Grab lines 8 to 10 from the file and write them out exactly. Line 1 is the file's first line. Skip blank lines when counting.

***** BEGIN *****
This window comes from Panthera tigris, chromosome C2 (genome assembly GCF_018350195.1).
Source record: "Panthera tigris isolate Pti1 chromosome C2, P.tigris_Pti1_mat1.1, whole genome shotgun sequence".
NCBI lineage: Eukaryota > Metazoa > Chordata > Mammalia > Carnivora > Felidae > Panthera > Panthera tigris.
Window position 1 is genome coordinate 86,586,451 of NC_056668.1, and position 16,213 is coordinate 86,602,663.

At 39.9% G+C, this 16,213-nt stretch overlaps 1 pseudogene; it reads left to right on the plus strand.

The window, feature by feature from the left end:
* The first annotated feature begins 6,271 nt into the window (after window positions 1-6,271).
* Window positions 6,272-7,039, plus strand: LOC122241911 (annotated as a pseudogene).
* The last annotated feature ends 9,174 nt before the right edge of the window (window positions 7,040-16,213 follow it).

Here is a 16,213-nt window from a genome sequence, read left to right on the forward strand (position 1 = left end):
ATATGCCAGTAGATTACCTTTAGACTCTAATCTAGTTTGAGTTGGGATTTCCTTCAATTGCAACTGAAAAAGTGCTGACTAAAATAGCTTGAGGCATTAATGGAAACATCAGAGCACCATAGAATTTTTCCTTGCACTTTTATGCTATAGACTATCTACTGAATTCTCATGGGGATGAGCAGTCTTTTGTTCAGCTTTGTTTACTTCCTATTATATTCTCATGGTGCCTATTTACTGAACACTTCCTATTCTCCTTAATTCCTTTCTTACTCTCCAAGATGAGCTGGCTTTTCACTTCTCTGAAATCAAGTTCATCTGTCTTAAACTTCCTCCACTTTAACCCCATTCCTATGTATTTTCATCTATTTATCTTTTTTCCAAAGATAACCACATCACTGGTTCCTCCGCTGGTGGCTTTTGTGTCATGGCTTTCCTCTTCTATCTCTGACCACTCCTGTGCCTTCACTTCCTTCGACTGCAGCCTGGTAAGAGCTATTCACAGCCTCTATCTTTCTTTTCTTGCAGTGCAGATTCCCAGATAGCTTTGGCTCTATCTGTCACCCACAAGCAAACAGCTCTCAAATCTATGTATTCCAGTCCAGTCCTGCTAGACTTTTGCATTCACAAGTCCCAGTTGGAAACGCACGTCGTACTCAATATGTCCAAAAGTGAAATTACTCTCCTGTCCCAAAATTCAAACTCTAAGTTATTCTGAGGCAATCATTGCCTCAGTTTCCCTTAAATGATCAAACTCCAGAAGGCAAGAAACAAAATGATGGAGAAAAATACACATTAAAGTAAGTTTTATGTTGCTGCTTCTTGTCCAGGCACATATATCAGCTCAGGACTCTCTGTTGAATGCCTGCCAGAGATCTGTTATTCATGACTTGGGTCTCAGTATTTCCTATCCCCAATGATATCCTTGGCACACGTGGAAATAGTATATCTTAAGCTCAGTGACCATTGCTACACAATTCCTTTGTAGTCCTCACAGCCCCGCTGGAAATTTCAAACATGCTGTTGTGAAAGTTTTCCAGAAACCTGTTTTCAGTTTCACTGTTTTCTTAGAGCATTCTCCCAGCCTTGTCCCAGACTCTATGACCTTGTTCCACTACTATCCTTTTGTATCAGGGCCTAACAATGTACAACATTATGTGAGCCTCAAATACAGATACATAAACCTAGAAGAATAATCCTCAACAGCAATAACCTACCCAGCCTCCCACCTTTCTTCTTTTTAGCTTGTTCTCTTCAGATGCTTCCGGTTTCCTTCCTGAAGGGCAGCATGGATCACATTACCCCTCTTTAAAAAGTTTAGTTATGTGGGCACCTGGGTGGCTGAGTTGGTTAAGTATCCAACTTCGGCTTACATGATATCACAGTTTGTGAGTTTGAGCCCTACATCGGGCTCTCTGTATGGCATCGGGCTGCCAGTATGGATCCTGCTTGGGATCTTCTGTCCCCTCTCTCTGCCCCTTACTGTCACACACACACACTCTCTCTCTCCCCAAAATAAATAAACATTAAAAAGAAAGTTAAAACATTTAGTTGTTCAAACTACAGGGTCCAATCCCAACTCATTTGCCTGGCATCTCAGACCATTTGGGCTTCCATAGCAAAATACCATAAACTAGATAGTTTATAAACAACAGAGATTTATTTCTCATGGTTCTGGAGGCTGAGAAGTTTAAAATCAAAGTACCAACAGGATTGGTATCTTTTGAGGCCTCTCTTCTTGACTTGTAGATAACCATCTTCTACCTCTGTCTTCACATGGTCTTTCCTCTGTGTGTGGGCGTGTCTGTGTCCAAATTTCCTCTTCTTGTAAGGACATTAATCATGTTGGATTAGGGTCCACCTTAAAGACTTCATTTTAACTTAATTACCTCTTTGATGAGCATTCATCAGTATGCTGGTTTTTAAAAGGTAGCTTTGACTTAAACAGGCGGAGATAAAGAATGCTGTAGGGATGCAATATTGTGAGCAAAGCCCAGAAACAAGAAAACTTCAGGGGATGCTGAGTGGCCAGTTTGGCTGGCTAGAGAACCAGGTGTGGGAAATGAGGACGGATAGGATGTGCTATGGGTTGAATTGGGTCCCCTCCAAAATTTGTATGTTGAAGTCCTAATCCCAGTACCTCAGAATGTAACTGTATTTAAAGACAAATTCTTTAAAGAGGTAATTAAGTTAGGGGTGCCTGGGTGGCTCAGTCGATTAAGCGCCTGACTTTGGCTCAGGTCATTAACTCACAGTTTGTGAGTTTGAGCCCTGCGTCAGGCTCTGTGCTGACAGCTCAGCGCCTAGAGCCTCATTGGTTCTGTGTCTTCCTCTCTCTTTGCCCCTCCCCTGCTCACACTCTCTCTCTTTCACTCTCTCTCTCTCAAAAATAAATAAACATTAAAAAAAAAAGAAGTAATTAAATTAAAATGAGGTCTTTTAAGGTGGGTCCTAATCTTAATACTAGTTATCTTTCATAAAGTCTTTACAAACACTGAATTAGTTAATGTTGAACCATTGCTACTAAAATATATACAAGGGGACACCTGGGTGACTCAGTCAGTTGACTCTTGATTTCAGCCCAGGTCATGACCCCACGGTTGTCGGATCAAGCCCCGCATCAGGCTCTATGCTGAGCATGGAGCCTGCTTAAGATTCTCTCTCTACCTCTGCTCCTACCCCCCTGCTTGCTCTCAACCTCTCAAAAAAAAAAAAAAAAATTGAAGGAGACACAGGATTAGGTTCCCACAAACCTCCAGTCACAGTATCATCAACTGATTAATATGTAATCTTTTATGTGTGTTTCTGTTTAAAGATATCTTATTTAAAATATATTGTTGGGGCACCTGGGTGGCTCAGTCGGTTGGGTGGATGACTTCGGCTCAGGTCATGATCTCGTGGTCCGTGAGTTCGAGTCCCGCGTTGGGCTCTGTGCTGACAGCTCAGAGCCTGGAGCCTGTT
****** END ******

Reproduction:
* Window positions 6,272-7,039, plus strand: LOC122241911 (annotated as a pseudogene).
* The last annotated feature ends 9,174 nt before the right edge of the window (window positions 7,040-16,213 follow it).

Here is a 16,213-nt window from a genome sequence, read left to right on the forward strand (position 1 = left end):